August 4, 2004 -- The softening in consumer spending that Federal Reserve Chairman Alan Greenspan warned about last month came through resoundingly in June, as consumers tightened their purse strings, resulting in a 0.7 percent decrease in personal consumption, according to a report from the Commerce Department on Tuesday.
The falloff was the biggest drop since September 2001, when consumer spending plummeted 1.2 percent. June's decrease came on the heels of a strong May, which saw spending increase by 1 percent. The drop marked the first decline in consumer spending since September 2003.
The report also showed that personal disposable income grew modestly, rising 0.2 percent, a slowdown from the 0.6 percent increase in May. However, adjusted for inflation, income was actually unchanged from the previous month.
Consumers shied away from expensive items like cars in June. Spending on durable goods, or those meant to last three years or longer, dropped 5.9 percent after increasing 3.7 percent in May.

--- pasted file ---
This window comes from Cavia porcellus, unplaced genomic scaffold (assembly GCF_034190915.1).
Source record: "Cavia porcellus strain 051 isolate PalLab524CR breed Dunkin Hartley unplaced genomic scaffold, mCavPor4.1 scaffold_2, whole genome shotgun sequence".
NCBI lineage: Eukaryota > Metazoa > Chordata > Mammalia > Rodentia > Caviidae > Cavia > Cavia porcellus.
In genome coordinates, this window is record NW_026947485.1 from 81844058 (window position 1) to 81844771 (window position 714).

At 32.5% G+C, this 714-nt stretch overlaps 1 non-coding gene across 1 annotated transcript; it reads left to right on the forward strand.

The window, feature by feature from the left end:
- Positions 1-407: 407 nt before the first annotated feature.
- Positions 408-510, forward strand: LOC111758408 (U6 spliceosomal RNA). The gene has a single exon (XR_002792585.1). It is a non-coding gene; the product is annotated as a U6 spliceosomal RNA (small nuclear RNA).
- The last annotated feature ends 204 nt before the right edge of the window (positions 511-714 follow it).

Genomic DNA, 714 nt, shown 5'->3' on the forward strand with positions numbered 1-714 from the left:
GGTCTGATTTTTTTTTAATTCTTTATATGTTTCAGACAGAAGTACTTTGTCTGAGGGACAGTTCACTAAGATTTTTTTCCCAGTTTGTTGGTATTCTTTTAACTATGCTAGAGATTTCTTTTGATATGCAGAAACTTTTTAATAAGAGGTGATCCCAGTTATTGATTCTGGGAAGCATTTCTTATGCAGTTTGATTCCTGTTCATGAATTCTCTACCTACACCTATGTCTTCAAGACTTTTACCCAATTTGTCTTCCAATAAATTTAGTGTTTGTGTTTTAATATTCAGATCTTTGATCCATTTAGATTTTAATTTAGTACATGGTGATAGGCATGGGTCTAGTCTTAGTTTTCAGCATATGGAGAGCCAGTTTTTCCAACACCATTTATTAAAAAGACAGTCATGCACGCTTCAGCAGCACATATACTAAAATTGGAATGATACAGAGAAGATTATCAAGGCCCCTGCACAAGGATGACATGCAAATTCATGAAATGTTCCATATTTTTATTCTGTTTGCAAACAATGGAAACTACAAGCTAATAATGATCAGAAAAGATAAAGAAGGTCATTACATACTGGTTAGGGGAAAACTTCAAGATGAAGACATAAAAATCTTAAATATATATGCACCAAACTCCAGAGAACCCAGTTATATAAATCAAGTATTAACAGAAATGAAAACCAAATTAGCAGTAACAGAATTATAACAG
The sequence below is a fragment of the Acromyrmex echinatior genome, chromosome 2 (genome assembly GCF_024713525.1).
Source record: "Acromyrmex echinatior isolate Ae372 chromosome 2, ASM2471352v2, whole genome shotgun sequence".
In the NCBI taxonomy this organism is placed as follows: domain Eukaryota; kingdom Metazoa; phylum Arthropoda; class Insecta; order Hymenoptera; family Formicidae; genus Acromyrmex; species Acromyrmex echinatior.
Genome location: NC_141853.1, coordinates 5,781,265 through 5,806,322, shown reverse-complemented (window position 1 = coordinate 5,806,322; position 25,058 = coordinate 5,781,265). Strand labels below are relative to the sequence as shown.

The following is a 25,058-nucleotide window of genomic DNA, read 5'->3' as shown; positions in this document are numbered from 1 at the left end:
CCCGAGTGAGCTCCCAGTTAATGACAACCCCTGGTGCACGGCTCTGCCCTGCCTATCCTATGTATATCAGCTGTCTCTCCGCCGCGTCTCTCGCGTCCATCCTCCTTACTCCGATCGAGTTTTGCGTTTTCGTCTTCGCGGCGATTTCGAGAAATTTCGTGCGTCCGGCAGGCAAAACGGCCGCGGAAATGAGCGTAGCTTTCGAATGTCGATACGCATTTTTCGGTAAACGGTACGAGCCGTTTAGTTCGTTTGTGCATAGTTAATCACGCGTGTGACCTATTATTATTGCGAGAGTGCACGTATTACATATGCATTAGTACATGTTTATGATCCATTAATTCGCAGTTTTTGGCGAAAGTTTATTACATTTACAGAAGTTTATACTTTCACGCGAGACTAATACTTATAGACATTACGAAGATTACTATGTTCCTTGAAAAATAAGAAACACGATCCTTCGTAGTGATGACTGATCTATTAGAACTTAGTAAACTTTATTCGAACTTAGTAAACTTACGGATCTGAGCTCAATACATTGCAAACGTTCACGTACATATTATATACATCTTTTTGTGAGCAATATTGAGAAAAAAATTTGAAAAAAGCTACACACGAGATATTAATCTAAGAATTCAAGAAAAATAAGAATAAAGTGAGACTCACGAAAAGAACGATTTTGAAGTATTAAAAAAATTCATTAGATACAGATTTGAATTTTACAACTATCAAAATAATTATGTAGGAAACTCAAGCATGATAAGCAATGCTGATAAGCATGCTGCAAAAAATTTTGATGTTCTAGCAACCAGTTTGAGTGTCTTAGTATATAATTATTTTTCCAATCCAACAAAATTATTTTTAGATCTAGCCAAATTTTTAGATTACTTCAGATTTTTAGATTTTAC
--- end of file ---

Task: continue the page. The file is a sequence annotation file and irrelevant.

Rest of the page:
In a sign that July's consumer spending numbers should be better, a separate report released on Tuesday showed that motor vehicle sales recovered nicely in July, rising nearly 15 percent, after falling 15.4 percent in June.
In his July testimony before Congress, Greenspan indicated that he expected consumer spending to be less than spectacular, largely due to high energy prices.
"Those higher prices, by eroding households' disposable income, have accounted for at least some of the observed softness in consumer spending," he said, "a softness which should prove short-lived."
The fall in spending numbers, coupled with last week's report that the U.S. economy grew at a relatively disappointing 3 percent annual rate in the second quarter, are not expected to deter the Federal Reserve from raising interest rates another quarter point next week, say economists.
MATT QUINN contributes to the Wall Street Journal's corporate finance blog. He has also written extensively about banking and corporate finance for publications including Inc., American Banker, and Financial Week. He lives in Brooklyn, New York.